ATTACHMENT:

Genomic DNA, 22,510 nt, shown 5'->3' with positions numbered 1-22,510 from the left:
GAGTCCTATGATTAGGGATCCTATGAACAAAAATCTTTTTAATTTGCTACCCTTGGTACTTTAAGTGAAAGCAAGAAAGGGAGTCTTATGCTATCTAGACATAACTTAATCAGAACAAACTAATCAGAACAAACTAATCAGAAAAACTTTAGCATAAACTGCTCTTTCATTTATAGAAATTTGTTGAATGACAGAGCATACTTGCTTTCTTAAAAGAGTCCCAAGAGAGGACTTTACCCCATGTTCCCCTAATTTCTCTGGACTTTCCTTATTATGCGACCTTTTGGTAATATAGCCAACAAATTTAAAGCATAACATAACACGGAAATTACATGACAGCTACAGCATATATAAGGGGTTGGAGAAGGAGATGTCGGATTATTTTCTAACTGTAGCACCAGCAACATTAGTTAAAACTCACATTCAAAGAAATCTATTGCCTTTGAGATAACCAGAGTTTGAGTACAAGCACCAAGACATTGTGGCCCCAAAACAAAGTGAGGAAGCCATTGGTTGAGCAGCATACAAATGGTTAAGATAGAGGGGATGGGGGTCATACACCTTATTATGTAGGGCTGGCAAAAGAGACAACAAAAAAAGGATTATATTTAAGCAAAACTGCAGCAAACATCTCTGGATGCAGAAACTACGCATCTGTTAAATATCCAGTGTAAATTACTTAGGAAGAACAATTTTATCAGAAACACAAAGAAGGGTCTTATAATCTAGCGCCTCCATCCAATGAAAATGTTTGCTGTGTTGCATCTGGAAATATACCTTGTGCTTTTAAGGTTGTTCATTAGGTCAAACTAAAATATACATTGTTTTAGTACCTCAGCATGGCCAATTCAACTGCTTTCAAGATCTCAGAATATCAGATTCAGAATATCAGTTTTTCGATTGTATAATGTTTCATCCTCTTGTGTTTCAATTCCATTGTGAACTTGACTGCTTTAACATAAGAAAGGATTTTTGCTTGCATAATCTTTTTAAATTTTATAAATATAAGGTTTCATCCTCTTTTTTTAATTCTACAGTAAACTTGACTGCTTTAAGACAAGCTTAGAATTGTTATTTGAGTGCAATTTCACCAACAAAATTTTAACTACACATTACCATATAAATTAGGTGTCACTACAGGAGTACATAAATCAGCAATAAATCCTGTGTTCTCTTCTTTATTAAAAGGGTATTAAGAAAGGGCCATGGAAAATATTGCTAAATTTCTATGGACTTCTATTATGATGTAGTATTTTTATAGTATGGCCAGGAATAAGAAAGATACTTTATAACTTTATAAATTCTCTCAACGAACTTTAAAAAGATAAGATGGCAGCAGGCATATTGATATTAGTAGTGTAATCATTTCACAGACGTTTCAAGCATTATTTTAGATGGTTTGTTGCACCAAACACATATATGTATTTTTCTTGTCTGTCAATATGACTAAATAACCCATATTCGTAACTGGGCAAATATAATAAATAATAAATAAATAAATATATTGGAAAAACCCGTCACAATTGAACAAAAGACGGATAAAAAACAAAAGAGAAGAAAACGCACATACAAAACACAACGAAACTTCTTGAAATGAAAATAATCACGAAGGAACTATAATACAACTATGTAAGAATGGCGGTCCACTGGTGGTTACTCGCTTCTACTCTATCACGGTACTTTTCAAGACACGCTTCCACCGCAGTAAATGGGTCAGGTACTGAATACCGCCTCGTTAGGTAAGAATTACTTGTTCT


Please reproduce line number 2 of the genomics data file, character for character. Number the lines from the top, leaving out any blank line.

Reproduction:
GAGTCCTATGATTAGGGATCCTATGAACAAAAATCTTTTTAATTTGCTACCCTTGGTACTTTAAGTGAAAGCAAGAAAGGGAGTCTTATGCTATCTAGACATAACTTAATCAGAACAAACTAATCAGAACAAACTAATCAGAAAAACTTTAGCATAAACTGCTCTTTCATTTATAGAAATTTGTTGAATGACAGAGCATACTTGCTTTCTTAAAAGAGTCCCAAGAGAGGACTTTACCCCATGTTCCCCTAATTTCTCTGGACTTTCCTTATTATGCGACCTTTTGGTAATATAGCCAACAAATTTAAAGCATAACATAACACGGAAATTACATGACAGCTACAGCATATATAAGGGGTTGGAGAAGGAGATGTCGGATTATTTTCTAACTGTAGCACCAGCAACATTAGTTAAAACTCACATTCAAAGAAATCTATTGCCTTTGAGATAACCAGAGTTTGAGTACAAGCACCAAGACATTGTGGCCCCAAAACAAAGTGAGGAAGCCATTGGTTGAGCAGCATACAAATGGTTAAGATAGAGGGGATGGGGGTCATACACCTTATTATGTAGGGCTGGCAAAAGAGACAACAAAAAAAGGATTATATTTAAGCAAAACTGCAGCAAACATCTCTGGATGCAGAAACTACGCATCTGTTAAATATCCAGTGTAAATTACTTAGGAAGAACAATTTTATCAGAAACACAAAGAAGGGTCTTATAATCTAGCGCCTCCATCCAATGAAAATGTTTGCTGTGTTGCATCTGGAAATATACCTTGTGCTTTTAAGGTTGTTCATTAGGTCAAACTAAAATATACATTGTTTTAGTACCTCAGCATGGCCAATTCAACTGCTTTCAAGATCTCAGAATATCAGATTCAGAATATCAGTTTTTCGATTGTATAATGTTTCATCCTCTTGTGTTTCAATTCCATTGTGAACTTGACTGCTTTAACATAAGAAAGGATTTTTGCTTGCATAATCTTTTTAAATTTTATAAATATAAGGTTTCATCCTCTTTTTTTAATTCTACAGTAAACTTGACTGCTTTAAGACAAGCTTAGAATTGTTATTTGAGTGCAATTTCACCAACAAAATTTTAACTACACATTACCATATAAATTAGGTGTCACTACAGGAGTACATAAATCAGCAATAAATCCTGTGTTCTCTTCTTTATTAAAAGGGTATTAAGAAAGGGCCATGGAAAATATTGCTAAATTTCTATGGACTTCTATTATGATGTAGTATTTTTATAGTATGGCCAGGAATAAGAAAGATACTTTATAACTTTATAAATTCTCTCAACGAACTTTAAAAAGATAAGATGGCAGCAGGCATATTGATATTAGTAGTGTAATCATTTCACAGACGTTTCAAGCATTATTTTAGATGGTTTGTTGCACCAAACACATATATGTATTTTTCTTGTCTGTCAATATGACTAAATAACCCATATTCGTAACTGGGCAAATATAATAAATAATAAATAAATAAATATATTGGAAAAACCCGTCACAATTGAACAAAAGACGGATAAAAAACAAAAGAGAAGAAAACGCACATACAAAACACAACGAAACTTCTTGAAATGAAAATAATCACGAAGGAACTATAATACAACTATGTAAGAATGGCGGTCCACTGGTGGTTACTCGCTTCTACTCTATCACGGTACTTTTCAAGACACGCTTCCACCGCAGTAAATGGGTCAGGTACTGAATACCGCCTCGTTAGGTAAGAATTACTTGTTCT